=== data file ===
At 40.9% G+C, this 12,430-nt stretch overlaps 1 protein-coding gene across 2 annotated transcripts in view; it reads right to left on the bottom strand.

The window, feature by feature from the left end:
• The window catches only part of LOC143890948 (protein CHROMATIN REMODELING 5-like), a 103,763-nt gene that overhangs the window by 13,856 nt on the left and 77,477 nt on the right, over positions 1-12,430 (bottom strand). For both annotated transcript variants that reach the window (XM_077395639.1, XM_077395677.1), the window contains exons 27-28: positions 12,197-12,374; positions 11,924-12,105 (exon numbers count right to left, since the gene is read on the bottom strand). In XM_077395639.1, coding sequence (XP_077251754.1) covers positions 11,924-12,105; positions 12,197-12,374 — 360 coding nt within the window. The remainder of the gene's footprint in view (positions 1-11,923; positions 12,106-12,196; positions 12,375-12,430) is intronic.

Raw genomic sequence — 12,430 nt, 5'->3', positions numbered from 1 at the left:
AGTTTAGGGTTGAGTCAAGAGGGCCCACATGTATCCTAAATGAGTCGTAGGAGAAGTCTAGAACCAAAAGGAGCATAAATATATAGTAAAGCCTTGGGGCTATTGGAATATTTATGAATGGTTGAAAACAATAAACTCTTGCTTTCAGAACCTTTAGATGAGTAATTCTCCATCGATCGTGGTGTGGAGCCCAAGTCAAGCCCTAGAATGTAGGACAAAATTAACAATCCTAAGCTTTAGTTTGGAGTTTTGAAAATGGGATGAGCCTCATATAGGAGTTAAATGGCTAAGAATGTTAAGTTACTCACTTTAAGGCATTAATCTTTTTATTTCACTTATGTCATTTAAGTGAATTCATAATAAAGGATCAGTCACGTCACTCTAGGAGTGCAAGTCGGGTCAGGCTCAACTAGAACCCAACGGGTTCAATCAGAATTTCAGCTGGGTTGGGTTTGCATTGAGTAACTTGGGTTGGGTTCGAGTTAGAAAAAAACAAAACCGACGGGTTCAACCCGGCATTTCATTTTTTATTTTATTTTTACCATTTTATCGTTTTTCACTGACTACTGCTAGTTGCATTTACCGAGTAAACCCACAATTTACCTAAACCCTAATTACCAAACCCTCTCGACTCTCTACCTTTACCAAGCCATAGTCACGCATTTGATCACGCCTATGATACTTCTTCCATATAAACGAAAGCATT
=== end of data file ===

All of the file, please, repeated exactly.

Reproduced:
At 40.9% G+C, this 12,430-nt stretch overlaps 1 protein-coding gene across 2 annotated transcripts in view; it reads right to left on the bottom strand.

The window, feature by feature from the left end:
• The window catches only part of LOC143890948 (protein CHROMATIN REMODELING 5-like), a 103,763-nt gene that overhangs the window by 13,856 nt on the left and 77,477 nt on the right, over positions 1-12,430 (bottom strand). For both annotated transcript variants that reach the window (XM_077395639.1, XM_077395677.1), the window contains exons 27-28: positions 12,197-12,374; positions 11,924-12,105 (exon numbers count right to left, since the gene is read on the bottom strand). In XM_077395639.1, coding sequence (XP_077251754.1) covers positions 11,924-12,105; positions 12,197-12,374 — 360 coding nt within the window. The remainder of the gene's footprint in view (positions 1-11,923; positions 12,106-12,196; positions 12,375-12,430) is intronic.

Raw genomic sequence — 12,430 nt, 5'->3', positions numbered from 1 at the left:
AGTTTAGGGTTGAGTCAAGAGGGCCCACATGTATCCTAAATGAGTCGTAGGAGAAGTCTAGAACCAAAAGGAGCATAAATATATAGTAAAGCCTTGGGGCTATTGGAATATTTATGAATGGTTGAAAACAATAAACTCTTGCTTTCAGAACCTTTAGATGAGTAATTCTCCATCGATCGTGGTGTGGAGCCCAAGTCAAGCCCTAGAATGTAGGACAAAATTAACAATCCTAAGCTTTAGTTTGGAGTTTTGAAAATGGGATGAGCCTCATATAGGAGTTAAATGGCTAAGAATGTTAAGTTACTCACTTTAAGGCATTAATCTTTTTATTTCACTTATGTCATTTAAGTGAATTCATAATAAAGGATCAGTCACGTCACTCTAGGAGTGCAAGTCGGGTCAGGCTCAACTAGAACCCAACGGGTTCAATCAGAATTTCAGCTGGGTTGGGTTTGCATTGAGTAACTTGGGTTGGGTTCGAGTTAGAAAAAAACAAAACCGACGGGTTCAACCCGGCATTTCATTTTTTATTTTATTTTTACCATTTTATCGTTTTTCACTGACTACTGCTAGTTGCATTTACCGAGTAAACCCACAATTTACCTAAACCCTAATTACCAAACCCTCTCGACTCTCTACCTTTACCAAGCCATAGTCACGCATTTGATCACGCCTATGATACTTCTTCCATATAAACGAAAGCATT